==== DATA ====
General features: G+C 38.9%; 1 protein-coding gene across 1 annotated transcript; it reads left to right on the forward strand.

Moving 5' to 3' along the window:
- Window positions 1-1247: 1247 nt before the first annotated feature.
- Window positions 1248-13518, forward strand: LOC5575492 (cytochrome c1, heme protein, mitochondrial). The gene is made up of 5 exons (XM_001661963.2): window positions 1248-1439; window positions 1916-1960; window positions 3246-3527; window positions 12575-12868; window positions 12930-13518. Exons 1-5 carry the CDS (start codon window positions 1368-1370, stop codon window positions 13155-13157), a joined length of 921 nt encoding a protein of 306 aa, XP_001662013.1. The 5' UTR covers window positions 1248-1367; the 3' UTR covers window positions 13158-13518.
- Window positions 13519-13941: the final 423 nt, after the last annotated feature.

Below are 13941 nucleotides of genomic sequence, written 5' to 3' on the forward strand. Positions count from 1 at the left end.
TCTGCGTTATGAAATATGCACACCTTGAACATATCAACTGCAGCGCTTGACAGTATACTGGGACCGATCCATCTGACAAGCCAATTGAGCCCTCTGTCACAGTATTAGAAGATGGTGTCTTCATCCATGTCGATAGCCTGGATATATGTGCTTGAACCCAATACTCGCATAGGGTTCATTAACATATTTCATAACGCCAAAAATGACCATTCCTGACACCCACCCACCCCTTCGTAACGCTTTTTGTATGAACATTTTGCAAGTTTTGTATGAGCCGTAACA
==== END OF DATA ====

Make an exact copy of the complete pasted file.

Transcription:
General features: G+C 38.9%; 1 protein-coding gene across 1 annotated transcript; it reads left to right on the forward strand.

Moving 5' to 3' along the window:
- Window positions 1-1247: 1247 nt before the first annotated feature.
- Window positions 1248-13518, forward strand: LOC5575492 (cytochrome c1, heme protein, mitochondrial). The gene is made up of 5 exons (XM_001661963.2): window positions 1248-1439; window positions 1916-1960; window positions 3246-3527; window positions 12575-12868; window positions 12930-13518. Exons 1-5 carry the CDS (start codon window positions 1368-1370, stop codon window positions 13155-13157), a joined length of 921 nt encoding a protein of 306 aa, XP_001662013.1. The 5' UTR covers window positions 1248-1367; the 3' UTR covers window positions 13158-13518.
- Window positions 13519-13941: the final 423 nt, after the last annotated feature.

Below are 13941 nucleotides of genomic sequence, written 5' to 3' on the forward strand. Positions count from 1 at the left end.
TCTGCGTTATGAAATATGCACACCTTGAACATATCAACTGCAGCGCTTGACAGTATACTGGGACCGATCCATCTGACAAGCCAATTGAGCCCTCTGTCACAGTATTAGAAGATGGTGTCTTCATCCATGTCGATAGCCTGGATATATGTGCTTGAACCCAATACTCGCATAGGGTTCATTAACATATTTCATAACGCCAAAAATGACCATTCCTGACACCCACCCACCCCTTCGTAACGCTTTTTGTATGAACATTTTGCAAGTTTTGTATGAGCCGTAACA